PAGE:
Severn barrage: decarbonising shouldn’t come at any cost
As one of the few civil engineers in Parliament, I’ve long tracked the debate around attempts to harness the power of the Severn Estuary. Huge potential undoubtedly exists, but as the UK seeks to decarbonise its energy mix, projects of this nature and scale still need to be properly assessed. Parliamentarians, civil servants and the public alike need to know that this necessary policy driver will not come at any cost.
My colleague in another place, the battle hardened Rt Hon Peter Hain MP, has stepped down from the shadow cabinet to intensify publicity for Hafren Power’s proposal for a 10 mile long barrage from Cardiff to Weston-Super-Mare, and has taken to his task with vigour.
Bold claims about the scheme, such as that it will generate 50,000 jobs, employ a (yet to be prototyped) ‘fish-friendly’ turbine and adhere to environmental protection and European legislation, are easily disproved. As is the suggestion that the change in tidal range will have no effect on ship movements. The damming of the estuary will not reduce flooding (indeed, it will make the type of flooding that is an issue in the area already, fluvial and pluvial, worse because water sits on the land for longer through a process called tidal locking) and the 69,000 migratory birds cannot simply relocate to a like-for-like habitat bigger than the size of Bermuda.
Headline grabbing statements such as those above, whilst appealing both environmentally and economically, are not backed up. After much searching on Hafren Power’s website and through the company’s written evidence to the Energy and Climate Change Select Committee, it has become evident that there is precious little detail to support these claims.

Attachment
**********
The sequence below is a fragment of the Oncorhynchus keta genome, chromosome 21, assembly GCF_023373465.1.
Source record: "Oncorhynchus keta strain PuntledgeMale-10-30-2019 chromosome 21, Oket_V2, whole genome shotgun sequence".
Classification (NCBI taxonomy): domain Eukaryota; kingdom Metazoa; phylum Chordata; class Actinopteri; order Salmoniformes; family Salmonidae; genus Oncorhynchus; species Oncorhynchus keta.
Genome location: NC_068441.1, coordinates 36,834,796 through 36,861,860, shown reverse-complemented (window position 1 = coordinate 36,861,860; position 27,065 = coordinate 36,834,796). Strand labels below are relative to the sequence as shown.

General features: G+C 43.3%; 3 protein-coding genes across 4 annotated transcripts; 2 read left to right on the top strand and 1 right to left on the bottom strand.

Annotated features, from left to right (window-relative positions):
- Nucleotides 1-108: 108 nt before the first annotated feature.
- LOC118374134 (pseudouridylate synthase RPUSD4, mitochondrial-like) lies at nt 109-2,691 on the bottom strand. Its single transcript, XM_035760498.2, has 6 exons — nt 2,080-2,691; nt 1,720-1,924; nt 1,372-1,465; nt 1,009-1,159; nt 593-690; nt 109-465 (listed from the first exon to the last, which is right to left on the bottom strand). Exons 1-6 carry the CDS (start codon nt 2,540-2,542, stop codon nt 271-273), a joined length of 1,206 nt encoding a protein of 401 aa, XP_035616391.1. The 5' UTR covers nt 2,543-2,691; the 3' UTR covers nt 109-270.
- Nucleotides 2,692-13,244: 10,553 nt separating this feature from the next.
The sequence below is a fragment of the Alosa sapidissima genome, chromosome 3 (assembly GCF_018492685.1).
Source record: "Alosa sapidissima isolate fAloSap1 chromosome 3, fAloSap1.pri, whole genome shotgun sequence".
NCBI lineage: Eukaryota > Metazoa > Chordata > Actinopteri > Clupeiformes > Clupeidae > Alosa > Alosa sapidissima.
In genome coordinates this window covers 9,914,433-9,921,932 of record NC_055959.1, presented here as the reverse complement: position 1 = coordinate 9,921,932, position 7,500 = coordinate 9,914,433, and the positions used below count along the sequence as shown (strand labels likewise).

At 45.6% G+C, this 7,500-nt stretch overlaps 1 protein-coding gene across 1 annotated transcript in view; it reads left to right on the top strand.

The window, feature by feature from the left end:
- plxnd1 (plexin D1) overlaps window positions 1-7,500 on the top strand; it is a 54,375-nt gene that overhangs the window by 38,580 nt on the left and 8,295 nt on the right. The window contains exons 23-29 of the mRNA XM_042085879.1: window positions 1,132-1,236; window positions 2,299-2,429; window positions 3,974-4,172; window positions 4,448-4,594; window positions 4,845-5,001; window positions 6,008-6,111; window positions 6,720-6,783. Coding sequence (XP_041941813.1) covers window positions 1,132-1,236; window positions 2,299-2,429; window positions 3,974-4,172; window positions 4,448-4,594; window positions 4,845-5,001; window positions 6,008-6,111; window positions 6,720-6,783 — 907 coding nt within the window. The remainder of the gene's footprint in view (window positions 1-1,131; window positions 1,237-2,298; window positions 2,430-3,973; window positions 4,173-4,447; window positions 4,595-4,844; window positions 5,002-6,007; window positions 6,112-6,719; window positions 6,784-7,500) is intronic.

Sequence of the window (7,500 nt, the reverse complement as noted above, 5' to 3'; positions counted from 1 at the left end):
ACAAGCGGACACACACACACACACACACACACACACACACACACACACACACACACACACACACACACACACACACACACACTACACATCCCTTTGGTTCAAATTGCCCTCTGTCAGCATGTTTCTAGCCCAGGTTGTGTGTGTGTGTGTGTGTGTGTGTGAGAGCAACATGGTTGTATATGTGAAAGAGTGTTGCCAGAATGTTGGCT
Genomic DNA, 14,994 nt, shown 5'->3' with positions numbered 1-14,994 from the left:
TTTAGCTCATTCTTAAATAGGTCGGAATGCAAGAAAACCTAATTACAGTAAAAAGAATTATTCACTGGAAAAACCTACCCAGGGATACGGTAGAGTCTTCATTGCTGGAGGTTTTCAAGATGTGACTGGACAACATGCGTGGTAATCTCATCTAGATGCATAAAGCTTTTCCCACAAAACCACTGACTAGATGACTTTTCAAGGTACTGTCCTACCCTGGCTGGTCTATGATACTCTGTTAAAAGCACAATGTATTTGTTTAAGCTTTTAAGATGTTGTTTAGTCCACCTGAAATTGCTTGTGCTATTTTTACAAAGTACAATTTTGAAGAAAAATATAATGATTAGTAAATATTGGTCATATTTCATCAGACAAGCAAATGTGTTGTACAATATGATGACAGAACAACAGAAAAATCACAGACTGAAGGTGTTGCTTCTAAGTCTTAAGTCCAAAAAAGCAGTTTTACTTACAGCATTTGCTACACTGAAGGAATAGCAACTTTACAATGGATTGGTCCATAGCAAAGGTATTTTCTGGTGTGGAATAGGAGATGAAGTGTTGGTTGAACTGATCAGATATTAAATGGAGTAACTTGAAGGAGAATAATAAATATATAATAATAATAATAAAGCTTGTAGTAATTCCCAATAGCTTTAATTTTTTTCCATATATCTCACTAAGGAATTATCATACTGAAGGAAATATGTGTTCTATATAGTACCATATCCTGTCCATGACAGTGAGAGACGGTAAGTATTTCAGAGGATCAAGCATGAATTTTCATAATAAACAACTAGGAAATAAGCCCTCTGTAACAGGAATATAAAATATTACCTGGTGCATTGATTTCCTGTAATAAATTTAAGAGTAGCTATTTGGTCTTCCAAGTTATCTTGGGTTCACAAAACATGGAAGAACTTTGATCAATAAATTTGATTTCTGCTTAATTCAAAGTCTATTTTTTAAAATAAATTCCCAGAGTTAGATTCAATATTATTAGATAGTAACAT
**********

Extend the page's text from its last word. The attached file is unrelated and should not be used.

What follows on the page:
This is deeply concerning, especially when one considers the £8m expense of the UK and Welsh governments’ three year study into this subject that concluded there was in fact no compelling case for a large barrage. The present campaign to pressurise the Government into allotting parliamentary time for a hybrid bill and a Special Contract for Difference is worrying.
This week, Lord Hylton has a starred question asking the Government when it will announce a decision on the latest plan for a barrage; Mr Hain says the subject has been “studied to death” and that now is the time for action.
But though I know the stakes must be high to secure funding for the promotion of the scheme, there are many less harmful options for harnessing the area’s tidal energy. In November 2012, Regen South West published a discussion document, “Bristol Channel Energy: A Balanced Technology Approach”, outlining the alternative technologies and phasing which could together produce as much energy as the barrage.
My concern now is that the Government, being lost in this skillfully constructed Bermuda triangle of media statements, will flip flop on the decision they made in October 2010 not to proceed with a barrage scheme.
Tony Berkeley, House of Lords – 15 Jan 2013
Tony worked for Eurotunnel during the project’s development and construction (1981-94) and previously on Llyn Brianne dam in Wales and a number of port projects.